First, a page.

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United States v. Parker

filed: May 10, 1989.


On Appeal from the United States District Court for the Western District of Pennsylvania, D.C. Criminal No. 88-00111-01.

Seitz, Sloviter and Greenberg, Circuit Judges.

Author: Greenberg


GREENBERG, Circuit Judge

Defendant, Edward Parker, appeals from the sentence imposed by the district court on October 31, 1988, following his plea of guilty on August 22, 1988 to an indictment under 18 U.S.C. § 1708, charging him with knowingly and intentionally stealing, taking and abstracting from the mail 122 pieces of mail, being first class insured parcels and packages, having a total value of approximately $22,500. He was sentenced to a custodial term of six months, to be followed by a two-year term of supervised release. The gravamen of Parker's appeal is that he only stole 45 packages with a much reduced value, so that the 6 level increase for a loss between $20,001 and $50,000 under § 2B1.1(b)(1)(G) of the sentencing guidelines was illegal.

These are the facts. Because the Post Office had received reports since March 31, 1986, of the loss of a large number of first class insured packages mailed to jewelry stores located in the Clark Building in Pittsburgh, it started an investigation. On June 17, 1988, a postal inspector placed five first class, numbered, insured parcels for delivery to jewelers in the Clark Building in a mailbag to be delivered the building on June 18, 1988, at 3:30 a.m. At a stake-out the inspectors saw the bag taken to the mailroom door on the 17th floor. Five minutes later Parker, who was employed in the building as a cleaning person, approached the mailbag and took three of the test parcels from it. He was then arrested in possession of the parcels. After being warned of his rights, he admitted that he took the parcels as they might have contained something of value and said he had been doing that for about 15 months. In fact, the government had records that 127 packages worth $23,427 had been taken.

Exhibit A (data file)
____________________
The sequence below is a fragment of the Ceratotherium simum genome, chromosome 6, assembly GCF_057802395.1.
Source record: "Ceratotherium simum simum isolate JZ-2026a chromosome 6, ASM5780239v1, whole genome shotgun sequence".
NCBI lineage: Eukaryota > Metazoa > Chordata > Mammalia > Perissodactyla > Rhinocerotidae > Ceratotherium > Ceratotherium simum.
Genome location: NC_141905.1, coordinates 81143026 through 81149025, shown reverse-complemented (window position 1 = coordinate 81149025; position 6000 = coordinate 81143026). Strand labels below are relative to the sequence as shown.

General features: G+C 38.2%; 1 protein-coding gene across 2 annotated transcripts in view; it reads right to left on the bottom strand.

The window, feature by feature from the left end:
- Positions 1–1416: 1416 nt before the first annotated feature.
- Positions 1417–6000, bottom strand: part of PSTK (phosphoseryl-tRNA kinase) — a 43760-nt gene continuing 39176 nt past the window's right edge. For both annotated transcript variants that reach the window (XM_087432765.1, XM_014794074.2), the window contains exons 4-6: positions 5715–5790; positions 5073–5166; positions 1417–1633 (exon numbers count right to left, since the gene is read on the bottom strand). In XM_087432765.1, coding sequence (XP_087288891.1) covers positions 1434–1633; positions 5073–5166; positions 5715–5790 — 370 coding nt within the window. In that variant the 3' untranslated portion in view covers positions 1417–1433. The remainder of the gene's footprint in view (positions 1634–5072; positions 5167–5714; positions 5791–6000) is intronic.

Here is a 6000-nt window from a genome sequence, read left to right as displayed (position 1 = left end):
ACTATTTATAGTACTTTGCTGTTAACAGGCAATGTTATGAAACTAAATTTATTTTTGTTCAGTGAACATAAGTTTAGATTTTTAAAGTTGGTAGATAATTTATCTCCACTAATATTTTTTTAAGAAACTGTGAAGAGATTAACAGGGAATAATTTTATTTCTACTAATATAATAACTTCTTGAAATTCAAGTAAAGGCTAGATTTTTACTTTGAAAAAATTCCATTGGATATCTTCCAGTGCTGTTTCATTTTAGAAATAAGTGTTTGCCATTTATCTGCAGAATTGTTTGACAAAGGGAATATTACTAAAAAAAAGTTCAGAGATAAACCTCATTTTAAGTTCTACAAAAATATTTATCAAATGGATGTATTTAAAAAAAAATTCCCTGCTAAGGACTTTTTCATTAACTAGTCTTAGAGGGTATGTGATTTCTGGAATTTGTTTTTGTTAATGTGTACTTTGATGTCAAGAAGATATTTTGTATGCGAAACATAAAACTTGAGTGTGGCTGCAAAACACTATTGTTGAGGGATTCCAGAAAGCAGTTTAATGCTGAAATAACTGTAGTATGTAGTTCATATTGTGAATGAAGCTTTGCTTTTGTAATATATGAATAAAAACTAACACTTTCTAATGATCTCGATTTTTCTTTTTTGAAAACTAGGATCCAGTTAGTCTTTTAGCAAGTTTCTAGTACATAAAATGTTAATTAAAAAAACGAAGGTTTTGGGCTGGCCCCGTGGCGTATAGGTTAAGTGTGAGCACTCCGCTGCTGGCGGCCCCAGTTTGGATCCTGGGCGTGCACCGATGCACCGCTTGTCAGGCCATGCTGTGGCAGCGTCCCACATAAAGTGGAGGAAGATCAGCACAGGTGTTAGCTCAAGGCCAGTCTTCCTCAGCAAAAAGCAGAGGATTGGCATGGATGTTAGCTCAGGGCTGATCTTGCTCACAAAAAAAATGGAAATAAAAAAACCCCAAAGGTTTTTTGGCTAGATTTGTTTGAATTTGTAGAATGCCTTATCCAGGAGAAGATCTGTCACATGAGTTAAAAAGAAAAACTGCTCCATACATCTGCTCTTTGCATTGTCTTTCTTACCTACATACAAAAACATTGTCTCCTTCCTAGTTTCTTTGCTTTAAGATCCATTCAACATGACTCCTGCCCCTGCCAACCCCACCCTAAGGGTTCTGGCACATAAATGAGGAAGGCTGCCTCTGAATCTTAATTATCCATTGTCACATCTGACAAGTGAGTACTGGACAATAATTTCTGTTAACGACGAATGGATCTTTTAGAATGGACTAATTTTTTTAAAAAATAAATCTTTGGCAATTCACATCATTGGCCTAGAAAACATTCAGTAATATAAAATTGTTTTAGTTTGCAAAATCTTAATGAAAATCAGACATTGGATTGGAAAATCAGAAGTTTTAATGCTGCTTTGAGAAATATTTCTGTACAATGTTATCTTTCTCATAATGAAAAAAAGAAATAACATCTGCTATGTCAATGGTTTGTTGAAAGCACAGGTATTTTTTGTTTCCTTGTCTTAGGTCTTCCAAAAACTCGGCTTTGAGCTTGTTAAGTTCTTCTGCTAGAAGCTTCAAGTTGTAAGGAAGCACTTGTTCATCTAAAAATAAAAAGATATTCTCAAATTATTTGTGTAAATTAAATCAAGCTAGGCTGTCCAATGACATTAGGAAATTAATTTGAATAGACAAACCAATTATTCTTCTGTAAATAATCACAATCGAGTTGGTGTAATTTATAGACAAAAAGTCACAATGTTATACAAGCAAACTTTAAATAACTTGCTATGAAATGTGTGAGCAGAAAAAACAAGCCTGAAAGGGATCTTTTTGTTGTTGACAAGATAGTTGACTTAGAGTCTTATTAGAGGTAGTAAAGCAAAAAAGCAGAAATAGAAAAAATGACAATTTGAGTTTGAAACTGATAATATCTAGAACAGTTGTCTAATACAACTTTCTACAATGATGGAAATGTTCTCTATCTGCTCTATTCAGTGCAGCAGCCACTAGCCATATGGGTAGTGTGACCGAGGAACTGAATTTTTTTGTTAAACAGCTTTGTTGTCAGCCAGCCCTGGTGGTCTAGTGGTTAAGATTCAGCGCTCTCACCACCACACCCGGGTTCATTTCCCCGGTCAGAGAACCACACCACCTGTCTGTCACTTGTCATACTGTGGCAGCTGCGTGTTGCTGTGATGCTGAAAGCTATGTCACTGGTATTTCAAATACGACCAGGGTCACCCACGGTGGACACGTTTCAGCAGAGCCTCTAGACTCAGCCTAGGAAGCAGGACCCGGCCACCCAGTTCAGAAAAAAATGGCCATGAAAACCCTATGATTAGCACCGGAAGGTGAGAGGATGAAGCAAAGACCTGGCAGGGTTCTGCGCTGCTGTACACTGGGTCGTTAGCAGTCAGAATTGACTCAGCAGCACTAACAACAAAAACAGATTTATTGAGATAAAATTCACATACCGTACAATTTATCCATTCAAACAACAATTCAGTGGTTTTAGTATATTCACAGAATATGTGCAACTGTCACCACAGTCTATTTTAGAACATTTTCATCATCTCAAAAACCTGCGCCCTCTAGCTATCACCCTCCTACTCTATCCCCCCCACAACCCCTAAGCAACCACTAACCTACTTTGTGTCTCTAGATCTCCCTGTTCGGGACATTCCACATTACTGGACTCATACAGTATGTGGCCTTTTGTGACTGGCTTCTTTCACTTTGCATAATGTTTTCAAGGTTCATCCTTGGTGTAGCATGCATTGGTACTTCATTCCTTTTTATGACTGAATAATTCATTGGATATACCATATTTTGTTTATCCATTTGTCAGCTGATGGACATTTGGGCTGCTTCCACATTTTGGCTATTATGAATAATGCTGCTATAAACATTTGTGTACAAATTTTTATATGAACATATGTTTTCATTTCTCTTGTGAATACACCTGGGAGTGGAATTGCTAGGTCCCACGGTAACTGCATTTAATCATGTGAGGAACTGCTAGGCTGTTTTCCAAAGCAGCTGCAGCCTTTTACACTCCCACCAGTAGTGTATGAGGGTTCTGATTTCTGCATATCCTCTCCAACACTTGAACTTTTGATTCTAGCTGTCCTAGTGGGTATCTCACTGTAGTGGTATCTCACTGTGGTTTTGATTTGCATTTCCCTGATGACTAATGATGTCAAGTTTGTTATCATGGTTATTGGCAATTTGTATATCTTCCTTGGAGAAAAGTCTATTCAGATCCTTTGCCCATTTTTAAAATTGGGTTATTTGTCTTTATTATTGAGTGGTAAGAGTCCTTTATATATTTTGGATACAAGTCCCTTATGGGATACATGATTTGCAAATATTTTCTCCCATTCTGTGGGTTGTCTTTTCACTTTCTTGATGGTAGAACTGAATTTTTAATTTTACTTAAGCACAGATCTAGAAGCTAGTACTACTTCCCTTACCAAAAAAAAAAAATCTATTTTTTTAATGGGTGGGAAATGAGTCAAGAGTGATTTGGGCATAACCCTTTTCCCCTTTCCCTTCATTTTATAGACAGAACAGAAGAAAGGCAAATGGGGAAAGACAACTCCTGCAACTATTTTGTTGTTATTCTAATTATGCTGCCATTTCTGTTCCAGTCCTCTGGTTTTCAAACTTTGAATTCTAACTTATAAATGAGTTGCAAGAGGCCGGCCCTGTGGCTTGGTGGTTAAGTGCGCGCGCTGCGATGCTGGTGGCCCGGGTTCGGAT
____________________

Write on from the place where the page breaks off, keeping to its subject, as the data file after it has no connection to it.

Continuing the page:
Even before an indictment was returned, there was successful plea negotiation between Parker, through an attorney, and the government. An understanding was reached that only one charge for taking 122 packages worth $22,500 to which Parker would plead guilty would be brought. This agreement was advantageous to Parker as the government could have brought multiple charges, thus increasing his sentence exposure. Furthermore, inasmuch as he was caught in the act of stealing mail, his chances of an acquittal seemed slim. In conformity with the understanding, the single count indictment was returned against Parker on July 14, 1988.

Parker appeared in court on August 22, 1988 to plead guilty. At that time the judge told him that he was charged with stealing 122 pieces of mail worth $22,500 and Parker said he understood the charges. His attorney told the district judge of the plea agreement. The Assistant United States Attorney then explained that it had been agreed that Parker would plead guilty to one count charging the theft of 122 pieces of mail even though it appeared that 127 pieces had been taken and "many many counts" could have been filed. Parker personally confirmed that this was the understanding.